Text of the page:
Sitting Brooklyn borough president and mayoral hopeful Eric Adams is planning the buildout of 300 miles of protected bike lanes in the city over the first four years of his potential first term.
Adams acknowledged the variety of ways New Yorkers use roadways throughout the city on Saturday during an event in which he called for municipal investments in safer infrastructure, which would add to the progress made by Mayor Bill de Blasio’s administration in adding 28 miles in 2020.
“As mayor I will work to protect all our communities with the same passion and purpose I’ve had for more than three decades of my public life, including from the dangers of traffic violence.” Adams said. “We are a city of pedestrians, cyclists, skaters, drivers, and mass transit riders. The use of our streets must reflect all of those uses safely while encouraging forms of movement that reduce congestion and greenhouse gas emissions.”
Among Adams’ goals for if he wins in the June 22 Democratic primary are:
- Ensuring that bike lanes will be prioritized for street cleaning and snow removal during the winter months, ensuring that delivery workers have safe ways to do their work at a time when many New Yorkers are ordering in;
- Expanding Citi Bike well beyond more affluent communities by committing City funding;
- Establishing minimum allotments for parklets and bike corrals in each community district, providing much needed resources while also daylighting corners to improve sight lines for all users of the roadway;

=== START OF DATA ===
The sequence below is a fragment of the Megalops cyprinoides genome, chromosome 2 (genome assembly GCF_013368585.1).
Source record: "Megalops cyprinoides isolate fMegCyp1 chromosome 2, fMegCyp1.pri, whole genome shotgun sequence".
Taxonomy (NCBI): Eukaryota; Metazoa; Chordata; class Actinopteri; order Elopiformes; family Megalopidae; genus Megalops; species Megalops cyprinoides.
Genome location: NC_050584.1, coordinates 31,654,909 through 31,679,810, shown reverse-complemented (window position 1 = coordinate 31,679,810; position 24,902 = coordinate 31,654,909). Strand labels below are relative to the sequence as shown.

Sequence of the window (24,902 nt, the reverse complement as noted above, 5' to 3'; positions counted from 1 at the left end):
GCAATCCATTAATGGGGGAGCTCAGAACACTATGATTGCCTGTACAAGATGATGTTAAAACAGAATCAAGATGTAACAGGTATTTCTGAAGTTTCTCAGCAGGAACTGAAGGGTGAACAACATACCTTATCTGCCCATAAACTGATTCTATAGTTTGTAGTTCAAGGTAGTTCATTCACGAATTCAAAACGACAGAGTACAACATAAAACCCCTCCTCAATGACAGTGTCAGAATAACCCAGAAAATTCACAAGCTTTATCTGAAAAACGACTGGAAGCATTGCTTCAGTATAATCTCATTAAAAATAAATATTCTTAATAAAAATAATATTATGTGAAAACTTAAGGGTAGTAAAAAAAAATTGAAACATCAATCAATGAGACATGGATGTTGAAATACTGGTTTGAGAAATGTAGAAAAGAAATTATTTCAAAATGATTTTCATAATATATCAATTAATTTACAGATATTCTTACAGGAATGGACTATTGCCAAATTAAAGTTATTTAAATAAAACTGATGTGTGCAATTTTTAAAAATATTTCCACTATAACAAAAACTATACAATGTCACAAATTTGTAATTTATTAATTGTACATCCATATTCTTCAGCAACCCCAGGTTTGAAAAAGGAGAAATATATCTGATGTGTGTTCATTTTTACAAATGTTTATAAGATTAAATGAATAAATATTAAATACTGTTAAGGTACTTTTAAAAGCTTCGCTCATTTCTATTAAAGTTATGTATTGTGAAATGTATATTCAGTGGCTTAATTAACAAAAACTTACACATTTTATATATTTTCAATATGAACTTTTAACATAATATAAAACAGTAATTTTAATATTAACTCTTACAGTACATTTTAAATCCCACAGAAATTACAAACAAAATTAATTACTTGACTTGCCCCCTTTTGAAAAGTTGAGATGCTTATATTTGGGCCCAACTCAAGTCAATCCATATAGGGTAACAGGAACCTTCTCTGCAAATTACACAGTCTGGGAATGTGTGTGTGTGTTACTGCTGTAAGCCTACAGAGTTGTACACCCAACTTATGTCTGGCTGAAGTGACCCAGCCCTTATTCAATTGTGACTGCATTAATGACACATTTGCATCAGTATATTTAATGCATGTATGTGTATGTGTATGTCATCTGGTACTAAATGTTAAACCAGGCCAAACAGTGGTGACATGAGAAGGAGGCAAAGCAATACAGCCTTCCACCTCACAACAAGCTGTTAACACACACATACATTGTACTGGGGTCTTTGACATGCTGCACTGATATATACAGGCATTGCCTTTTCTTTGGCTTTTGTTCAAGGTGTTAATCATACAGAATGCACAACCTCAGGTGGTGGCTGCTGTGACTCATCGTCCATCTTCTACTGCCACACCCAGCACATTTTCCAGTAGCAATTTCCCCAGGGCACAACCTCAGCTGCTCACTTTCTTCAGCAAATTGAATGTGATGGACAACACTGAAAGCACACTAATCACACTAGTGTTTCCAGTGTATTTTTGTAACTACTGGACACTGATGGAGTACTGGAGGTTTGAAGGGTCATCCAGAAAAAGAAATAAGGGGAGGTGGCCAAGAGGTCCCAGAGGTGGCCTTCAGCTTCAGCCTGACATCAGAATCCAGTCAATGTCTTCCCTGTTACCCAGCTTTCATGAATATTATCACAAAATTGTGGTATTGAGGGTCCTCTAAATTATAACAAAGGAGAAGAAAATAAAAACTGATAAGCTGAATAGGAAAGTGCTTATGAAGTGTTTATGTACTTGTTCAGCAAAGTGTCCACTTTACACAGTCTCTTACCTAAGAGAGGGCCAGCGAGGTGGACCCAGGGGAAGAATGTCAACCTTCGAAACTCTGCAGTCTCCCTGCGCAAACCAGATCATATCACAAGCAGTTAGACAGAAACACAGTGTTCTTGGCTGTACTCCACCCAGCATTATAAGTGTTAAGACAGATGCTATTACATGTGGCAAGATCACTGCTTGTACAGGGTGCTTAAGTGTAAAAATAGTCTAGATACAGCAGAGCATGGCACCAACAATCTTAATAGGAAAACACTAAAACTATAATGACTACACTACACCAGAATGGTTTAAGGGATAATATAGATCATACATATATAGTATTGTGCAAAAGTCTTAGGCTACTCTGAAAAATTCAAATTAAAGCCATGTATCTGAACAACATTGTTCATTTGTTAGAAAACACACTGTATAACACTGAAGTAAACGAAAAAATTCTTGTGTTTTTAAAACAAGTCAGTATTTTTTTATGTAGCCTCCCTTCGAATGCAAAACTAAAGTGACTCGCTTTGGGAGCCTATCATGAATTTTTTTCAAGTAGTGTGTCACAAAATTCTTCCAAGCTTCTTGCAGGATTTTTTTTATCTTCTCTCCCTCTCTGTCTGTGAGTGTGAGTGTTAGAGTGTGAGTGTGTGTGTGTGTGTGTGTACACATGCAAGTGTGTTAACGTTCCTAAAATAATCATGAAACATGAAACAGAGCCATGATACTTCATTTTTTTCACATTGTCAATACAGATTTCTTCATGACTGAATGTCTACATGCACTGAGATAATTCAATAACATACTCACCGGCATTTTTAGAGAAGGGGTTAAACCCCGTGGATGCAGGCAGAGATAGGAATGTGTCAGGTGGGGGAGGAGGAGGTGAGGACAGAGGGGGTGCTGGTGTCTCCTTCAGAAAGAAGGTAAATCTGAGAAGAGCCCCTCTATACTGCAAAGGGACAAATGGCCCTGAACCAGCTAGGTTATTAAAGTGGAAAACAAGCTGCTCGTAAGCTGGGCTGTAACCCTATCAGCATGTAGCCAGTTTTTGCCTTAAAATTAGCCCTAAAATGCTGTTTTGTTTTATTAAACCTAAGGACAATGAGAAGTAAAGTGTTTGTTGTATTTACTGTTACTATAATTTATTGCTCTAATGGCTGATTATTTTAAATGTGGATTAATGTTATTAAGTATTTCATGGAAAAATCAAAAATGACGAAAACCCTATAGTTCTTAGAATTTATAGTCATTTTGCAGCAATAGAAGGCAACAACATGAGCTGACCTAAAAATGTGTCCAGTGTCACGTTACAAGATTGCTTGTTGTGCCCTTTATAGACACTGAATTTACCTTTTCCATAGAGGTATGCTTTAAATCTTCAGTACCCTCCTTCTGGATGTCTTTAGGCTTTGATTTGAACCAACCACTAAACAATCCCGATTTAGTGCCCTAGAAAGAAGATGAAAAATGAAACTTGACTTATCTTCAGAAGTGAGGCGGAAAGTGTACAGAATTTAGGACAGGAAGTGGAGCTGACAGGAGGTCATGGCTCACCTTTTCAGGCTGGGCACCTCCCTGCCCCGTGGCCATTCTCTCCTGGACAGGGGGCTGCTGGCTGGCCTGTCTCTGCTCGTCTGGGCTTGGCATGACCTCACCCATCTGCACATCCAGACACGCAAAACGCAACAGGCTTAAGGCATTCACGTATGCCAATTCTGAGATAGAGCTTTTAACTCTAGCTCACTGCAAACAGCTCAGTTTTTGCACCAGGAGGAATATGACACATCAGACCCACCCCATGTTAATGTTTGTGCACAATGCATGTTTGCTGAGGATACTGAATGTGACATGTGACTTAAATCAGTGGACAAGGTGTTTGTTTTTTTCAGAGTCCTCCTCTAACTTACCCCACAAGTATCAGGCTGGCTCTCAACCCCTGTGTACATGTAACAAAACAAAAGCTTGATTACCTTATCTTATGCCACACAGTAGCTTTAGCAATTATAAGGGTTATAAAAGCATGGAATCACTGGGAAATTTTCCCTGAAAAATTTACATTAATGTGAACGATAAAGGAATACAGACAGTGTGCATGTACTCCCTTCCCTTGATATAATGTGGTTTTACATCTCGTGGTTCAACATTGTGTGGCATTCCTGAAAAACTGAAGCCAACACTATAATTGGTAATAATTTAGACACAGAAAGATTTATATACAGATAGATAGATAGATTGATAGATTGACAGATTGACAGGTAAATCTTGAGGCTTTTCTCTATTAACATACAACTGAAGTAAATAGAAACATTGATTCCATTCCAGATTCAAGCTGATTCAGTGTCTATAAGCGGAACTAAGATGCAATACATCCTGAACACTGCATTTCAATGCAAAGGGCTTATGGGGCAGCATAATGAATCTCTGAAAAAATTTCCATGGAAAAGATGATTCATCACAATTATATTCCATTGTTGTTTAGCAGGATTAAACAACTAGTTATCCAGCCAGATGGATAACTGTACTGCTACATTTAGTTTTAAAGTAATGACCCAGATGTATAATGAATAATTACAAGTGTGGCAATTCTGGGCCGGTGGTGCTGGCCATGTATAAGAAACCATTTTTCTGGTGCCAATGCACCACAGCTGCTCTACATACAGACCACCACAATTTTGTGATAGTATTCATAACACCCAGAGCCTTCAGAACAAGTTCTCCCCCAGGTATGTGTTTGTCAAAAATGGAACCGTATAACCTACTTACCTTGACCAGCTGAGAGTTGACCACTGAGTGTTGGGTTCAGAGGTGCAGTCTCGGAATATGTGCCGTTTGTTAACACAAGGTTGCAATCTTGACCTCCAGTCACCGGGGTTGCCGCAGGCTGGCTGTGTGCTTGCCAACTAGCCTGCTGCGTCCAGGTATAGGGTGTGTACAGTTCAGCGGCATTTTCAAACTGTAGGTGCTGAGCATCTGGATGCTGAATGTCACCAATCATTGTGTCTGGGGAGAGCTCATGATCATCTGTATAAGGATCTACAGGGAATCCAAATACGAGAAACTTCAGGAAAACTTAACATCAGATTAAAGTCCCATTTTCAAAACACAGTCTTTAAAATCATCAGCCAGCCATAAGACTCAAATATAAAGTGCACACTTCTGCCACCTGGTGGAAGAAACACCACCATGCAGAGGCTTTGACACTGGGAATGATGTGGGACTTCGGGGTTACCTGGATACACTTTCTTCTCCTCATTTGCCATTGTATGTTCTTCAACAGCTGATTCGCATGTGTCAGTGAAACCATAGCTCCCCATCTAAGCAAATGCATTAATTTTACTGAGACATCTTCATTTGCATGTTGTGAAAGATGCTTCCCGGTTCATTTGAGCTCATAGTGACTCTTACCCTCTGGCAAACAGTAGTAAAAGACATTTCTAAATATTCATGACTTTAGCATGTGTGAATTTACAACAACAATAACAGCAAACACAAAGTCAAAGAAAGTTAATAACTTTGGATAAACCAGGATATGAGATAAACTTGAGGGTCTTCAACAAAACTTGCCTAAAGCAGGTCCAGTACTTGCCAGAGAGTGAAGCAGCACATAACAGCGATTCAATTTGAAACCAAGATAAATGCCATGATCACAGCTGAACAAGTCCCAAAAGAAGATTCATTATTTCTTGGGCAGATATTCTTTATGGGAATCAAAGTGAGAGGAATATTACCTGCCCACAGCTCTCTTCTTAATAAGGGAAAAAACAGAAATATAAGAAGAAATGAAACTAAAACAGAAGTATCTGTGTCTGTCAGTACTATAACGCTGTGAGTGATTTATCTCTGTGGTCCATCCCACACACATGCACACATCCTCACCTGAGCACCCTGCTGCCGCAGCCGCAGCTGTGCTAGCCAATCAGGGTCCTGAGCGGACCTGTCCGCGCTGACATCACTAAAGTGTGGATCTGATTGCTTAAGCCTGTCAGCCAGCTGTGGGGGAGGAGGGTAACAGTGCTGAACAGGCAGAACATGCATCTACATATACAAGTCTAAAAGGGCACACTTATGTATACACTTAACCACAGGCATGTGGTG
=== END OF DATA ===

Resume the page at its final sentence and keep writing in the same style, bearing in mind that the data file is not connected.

- Expanding secure bike parking;
- Supporting NYC 25×25, a challenge to reallocate 25% of the city’s streetscape by 2025 from car-centric uses to people-focused uses, not just protected bike lanes but also wider sidewalks, dedicated bus lanes, plazas, Open Streets, and green spaces.
Adams appears to be pushing hard to win over the city’s transportation advocates as well as those working in mass transit . On April 29, the Transport Workers Union Local 100 endorsed Adams, a former NYPD officer who patrolled the subways prior to his political career.
Local 100 sports a member base of over 40,000 working the trains, stations and buses for the Metropolitan Transportation Authority.
“Our members and officer have known Eric for a long time,” TWU Local 100 President Tony Utano said. “He’s stood with us in many battles and has always been there for us. He’s earned this endorsement and richly deserves it.”
At the end of 2020, the city Department of Transportation announced that there was officially 1,375 with over 500 of them being protected miles.